Pat Riley, the former NBA coach, once said “excellence is the gradual result of always striving to do better.” Alabama put the Michigan game away early on Saturday and it would have been easy to slack off in the second half. Perhaps, the team did that to some extent. However, Coach Saban is always coaching, always looking for a teaching moment, and always striving to do better. There is always room to improve.
Late in the game, with the victory essentially assured, Alabama made a couple of critical errors. A roughing the passer call helped Michigan dig out of a deep hole in their own territory and, a few plays later, they scored on a long pass. Many coaches and fans might have written the mistake off as a first game error or inconsequential given the assured victory.
When the camera turned to Nick Saban after the call, you’d have thought the Tide was 10 points down and running out of time. It was a teaching moment. The player made a mistake. Ignoring a mistake, even in victory, is a sure way to guarantee mistakes later on. The next time the game might have been in a more critical circumstance. Championships are won and lost by a few plays each season.
Be a yardstick of quality. Some people aren’t used to an environment where excellence is expected. – Steve Jobs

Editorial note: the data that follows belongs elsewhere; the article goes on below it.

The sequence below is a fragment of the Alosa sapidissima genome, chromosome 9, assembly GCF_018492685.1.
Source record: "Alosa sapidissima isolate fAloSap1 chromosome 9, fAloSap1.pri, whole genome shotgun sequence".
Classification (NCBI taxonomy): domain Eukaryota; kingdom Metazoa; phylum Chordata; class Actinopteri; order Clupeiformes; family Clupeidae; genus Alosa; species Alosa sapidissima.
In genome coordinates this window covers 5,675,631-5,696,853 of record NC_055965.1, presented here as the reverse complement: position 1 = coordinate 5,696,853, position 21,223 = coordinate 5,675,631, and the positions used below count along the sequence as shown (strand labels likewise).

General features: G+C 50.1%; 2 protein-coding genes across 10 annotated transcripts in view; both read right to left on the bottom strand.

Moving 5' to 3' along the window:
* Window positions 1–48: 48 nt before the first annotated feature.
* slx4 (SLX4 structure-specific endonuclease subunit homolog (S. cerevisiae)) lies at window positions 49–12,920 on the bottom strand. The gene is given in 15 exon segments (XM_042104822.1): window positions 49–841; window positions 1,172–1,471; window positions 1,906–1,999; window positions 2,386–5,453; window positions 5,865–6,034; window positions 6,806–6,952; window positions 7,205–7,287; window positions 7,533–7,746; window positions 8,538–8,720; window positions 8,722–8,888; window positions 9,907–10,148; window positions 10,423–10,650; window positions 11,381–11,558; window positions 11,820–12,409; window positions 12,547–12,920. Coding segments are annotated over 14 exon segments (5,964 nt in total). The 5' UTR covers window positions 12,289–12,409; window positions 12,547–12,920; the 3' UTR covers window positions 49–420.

Alabama has become a yardstick of quality, evident by the fact that other programs are beginning to emulate “the process.” The Saban Process is motivational. He doesn’t talk about championships, he talks about doing your job to the best of your ability every step of the way. The process, then, is attention to the fundamentals, to the players, and to affirmations of success. Coach Saban is a teacher. His players understand their positions. He is a leader. A leader puts people in a position to be a success. He is a motivator with one simple goal. Be the best you can be every play and championships happen.
There is no way Coach Saban was going to let a critical mistake slide, even with a victory safely in hand. The Process simply wouldn’t allow such a thing to evade an opportunity to teach.
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